20 December 2019 | News
Merck's foundational CRISPR intellectual property will be used to develop CRISPR-edited cell lines, which can help determine drug efficacy and toxicity
image credit- medicalnewstoday.com
Merck, a leading science and technology company, announced that it has signed a license agreement providing Promega Corp., a global life science manufacturer based in Madison, Wisconsin, USA access to Merck's foundational CRISPR intellectual property. Promega will use Merck's CRISPR genome-editing technology to create research products and services, including those for drug development.
"Under this licensing agreement, Promega plans to use our intellectual property to develop CRISPR-edited cell lines, which can play a major role in determining drug efficacy, toxicity and overall development," said Udit Batra, member of the Merck Executive Board and CEO, Life Science.
The agreement will allow researchers to better read the physiological or natural levels of protein expression, which provides a more accurate understanding of protein behavior.
"This license further expands the potential of CRISPR, and, more importantly, gives scientists a new view into natural cell activity," said Bill Linton, president and CEO, Promega. "This is quite a meaningful contribution to many areas of applied research in such fields as cancer and neuroscience."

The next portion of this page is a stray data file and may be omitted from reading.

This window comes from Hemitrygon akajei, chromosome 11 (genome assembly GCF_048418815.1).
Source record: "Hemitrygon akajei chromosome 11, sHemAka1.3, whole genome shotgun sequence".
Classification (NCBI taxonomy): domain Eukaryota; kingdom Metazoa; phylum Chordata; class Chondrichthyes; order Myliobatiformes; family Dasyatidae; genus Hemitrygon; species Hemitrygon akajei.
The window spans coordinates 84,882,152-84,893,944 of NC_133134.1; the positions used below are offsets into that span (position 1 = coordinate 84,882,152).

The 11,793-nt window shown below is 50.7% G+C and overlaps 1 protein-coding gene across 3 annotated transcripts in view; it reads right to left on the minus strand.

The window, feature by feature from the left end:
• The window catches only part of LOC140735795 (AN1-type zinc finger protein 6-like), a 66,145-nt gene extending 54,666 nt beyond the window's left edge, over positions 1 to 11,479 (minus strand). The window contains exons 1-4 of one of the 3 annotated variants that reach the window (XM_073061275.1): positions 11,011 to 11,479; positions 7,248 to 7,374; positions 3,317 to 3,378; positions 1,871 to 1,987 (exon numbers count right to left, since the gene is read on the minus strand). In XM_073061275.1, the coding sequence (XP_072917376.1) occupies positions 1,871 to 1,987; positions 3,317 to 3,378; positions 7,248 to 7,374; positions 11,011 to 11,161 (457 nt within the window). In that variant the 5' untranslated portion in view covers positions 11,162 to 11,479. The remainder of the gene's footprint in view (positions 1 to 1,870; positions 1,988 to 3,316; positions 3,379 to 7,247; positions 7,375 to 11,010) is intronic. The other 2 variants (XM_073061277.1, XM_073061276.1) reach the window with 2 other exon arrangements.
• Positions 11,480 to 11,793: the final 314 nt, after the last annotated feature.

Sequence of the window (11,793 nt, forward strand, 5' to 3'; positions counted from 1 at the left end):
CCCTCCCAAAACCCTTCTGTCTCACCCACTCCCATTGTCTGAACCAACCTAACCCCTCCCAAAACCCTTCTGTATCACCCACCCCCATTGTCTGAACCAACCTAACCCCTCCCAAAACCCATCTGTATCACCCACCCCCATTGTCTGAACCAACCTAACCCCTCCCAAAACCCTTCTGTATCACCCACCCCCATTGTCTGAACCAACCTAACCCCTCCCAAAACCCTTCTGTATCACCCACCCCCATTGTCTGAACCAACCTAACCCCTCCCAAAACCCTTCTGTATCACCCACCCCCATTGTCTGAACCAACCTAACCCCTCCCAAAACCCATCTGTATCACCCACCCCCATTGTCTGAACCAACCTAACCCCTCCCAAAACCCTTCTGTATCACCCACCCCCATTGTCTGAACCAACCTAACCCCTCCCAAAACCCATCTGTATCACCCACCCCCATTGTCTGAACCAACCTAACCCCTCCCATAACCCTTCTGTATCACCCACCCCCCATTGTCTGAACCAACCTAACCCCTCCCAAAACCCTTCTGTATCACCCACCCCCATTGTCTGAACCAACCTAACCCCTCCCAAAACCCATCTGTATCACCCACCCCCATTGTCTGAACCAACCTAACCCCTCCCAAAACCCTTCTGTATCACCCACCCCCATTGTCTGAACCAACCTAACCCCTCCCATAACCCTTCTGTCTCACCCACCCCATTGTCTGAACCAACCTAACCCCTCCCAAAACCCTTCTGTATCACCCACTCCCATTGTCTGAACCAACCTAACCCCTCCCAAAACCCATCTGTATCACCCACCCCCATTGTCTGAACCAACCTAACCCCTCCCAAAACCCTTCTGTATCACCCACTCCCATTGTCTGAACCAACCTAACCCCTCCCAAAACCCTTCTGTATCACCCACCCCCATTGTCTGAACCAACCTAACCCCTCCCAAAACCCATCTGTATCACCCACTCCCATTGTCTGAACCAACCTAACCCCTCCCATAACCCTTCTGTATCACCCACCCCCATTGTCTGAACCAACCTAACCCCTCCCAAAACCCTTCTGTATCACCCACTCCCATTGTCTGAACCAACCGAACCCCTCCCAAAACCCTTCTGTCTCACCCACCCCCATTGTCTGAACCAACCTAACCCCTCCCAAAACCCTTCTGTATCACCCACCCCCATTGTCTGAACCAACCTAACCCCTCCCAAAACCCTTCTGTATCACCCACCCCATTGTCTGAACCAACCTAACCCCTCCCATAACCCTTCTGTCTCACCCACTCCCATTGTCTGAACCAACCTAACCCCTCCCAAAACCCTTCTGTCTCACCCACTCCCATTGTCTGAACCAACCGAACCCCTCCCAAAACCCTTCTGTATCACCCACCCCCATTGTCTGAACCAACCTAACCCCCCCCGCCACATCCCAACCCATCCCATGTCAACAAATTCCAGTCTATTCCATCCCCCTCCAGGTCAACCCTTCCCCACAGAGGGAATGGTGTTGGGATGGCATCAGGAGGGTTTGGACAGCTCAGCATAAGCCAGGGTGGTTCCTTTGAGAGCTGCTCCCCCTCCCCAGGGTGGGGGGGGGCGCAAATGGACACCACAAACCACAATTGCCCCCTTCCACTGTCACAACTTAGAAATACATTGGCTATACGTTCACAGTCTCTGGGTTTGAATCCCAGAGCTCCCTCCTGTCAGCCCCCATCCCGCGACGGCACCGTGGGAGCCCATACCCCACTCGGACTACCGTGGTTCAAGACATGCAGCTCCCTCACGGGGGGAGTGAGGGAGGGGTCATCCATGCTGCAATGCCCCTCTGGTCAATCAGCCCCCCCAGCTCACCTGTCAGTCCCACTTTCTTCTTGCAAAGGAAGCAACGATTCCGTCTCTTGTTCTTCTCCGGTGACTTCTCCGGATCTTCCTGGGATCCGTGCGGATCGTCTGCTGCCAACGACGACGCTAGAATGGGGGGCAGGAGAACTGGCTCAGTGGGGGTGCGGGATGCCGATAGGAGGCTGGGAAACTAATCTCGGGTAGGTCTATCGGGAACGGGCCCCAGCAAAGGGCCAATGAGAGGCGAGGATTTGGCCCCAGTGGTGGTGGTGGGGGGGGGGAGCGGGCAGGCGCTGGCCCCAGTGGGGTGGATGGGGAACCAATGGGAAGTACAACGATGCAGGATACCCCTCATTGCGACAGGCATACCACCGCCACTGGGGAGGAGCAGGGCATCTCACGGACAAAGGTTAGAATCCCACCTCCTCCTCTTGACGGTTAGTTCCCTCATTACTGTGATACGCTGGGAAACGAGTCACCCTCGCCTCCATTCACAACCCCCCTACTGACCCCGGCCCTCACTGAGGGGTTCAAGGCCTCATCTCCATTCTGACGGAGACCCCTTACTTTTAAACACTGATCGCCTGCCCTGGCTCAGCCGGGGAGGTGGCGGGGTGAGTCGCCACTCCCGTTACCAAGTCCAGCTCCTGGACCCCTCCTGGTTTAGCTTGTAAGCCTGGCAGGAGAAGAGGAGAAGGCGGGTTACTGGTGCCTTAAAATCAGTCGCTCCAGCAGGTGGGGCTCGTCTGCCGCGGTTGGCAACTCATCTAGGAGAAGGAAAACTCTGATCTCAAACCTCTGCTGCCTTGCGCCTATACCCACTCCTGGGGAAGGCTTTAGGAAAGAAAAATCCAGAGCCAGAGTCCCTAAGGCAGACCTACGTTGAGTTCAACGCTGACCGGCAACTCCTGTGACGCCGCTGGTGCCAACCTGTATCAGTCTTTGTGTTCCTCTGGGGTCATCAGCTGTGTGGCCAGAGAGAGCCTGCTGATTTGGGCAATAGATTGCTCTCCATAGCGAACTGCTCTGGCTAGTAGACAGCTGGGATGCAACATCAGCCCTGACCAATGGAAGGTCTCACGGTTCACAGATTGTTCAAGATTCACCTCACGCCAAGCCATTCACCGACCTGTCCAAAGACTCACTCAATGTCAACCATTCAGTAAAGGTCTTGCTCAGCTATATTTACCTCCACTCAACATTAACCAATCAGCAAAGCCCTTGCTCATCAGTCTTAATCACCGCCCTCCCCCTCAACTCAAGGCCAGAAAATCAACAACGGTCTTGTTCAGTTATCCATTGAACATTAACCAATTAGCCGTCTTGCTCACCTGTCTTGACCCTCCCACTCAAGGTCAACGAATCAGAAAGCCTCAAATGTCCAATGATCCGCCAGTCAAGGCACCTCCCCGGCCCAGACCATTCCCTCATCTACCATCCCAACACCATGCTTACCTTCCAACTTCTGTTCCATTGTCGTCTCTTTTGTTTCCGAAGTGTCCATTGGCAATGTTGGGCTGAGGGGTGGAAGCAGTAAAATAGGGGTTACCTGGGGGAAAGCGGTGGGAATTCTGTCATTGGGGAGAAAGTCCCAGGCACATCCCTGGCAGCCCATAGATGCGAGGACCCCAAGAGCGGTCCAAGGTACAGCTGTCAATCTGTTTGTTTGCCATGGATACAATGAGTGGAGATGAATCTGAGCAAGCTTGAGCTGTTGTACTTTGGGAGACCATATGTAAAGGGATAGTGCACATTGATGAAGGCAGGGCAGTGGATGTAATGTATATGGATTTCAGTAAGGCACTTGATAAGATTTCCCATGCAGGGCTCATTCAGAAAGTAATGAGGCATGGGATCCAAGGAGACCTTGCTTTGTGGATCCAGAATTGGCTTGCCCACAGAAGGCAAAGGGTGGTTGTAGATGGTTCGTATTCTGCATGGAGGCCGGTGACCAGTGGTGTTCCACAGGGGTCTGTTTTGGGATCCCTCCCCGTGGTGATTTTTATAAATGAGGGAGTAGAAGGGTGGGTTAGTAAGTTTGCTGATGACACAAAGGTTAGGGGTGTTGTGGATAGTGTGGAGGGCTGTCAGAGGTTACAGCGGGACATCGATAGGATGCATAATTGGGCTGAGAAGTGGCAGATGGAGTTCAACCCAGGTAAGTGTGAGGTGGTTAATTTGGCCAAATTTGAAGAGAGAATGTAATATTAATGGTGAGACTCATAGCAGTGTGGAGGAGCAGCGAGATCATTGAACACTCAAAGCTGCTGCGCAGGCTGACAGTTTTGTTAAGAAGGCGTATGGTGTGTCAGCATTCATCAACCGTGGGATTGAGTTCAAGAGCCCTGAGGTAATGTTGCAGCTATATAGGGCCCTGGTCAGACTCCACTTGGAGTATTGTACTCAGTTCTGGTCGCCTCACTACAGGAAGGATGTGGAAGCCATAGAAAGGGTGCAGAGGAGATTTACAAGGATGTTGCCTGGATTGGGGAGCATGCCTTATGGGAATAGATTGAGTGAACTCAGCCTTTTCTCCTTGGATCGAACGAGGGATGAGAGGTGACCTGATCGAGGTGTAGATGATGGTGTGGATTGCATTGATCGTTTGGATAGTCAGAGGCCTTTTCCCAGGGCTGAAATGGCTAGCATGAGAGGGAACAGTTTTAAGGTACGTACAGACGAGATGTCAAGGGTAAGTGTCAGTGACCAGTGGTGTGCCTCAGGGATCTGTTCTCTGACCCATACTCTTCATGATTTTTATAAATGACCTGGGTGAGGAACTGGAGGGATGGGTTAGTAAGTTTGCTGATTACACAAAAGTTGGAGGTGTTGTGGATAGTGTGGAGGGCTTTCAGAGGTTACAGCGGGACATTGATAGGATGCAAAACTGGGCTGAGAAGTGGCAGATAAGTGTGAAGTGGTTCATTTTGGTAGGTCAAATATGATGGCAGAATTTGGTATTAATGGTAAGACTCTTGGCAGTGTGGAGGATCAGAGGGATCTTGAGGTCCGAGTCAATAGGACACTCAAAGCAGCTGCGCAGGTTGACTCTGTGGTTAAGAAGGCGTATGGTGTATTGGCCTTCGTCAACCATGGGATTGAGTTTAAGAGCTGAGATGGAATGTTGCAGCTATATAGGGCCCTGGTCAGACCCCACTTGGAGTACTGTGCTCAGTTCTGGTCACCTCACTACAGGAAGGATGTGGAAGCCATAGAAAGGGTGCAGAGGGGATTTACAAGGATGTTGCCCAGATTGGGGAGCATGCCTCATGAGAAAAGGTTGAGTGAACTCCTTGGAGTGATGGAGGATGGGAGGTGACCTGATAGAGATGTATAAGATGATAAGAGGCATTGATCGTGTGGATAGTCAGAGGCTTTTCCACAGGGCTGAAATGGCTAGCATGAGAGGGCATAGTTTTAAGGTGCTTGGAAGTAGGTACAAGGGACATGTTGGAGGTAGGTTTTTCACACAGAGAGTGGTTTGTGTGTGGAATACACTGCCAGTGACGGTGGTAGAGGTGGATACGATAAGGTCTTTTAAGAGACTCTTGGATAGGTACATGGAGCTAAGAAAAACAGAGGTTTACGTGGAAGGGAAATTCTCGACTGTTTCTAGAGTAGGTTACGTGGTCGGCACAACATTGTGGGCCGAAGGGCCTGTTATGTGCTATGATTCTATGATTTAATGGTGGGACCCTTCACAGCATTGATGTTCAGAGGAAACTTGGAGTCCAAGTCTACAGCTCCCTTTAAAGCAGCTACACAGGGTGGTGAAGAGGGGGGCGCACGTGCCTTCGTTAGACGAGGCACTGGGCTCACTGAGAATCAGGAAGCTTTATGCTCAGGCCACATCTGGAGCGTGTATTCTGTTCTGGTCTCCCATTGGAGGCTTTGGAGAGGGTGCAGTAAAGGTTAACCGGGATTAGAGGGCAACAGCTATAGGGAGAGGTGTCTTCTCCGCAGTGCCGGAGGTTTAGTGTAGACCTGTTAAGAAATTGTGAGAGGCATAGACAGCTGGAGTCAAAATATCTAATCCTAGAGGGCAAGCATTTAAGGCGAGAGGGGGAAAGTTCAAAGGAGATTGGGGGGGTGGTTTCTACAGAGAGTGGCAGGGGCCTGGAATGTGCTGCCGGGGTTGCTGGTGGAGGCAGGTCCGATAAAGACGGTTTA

Promega is building a portfolio of CRISPR knock-in cell lines in addition to custom requests to meet the demands of customers studying protein dynamics.
Merck intends to continue growing its CRISPR intellectual property portfolio with technologies such as paired Cas9 nickases, which reduce off-target effects, and proxy-CRISPR, which offers researchers more experimental options to accelerate drug development and access to new therapies.
Merck holds 22 CRISPR-related patents worldwide covering both methods and compositions, including the fundamental use of CRISPR-Cas9 for genetic integration in mammalian cells.
As a user and supplier of genome-editing technology, Merck supports research with genome editing under careful consideration of ethical and legal standards. The company established an independent, external Bioethics Advisory Panel to provide guidance for research in which its businesses are involved, including research on or using genome editing. Merck has also defined a clear operational position considering scientific and societal issues to inform promising therapeutic approaches for use in research and applications.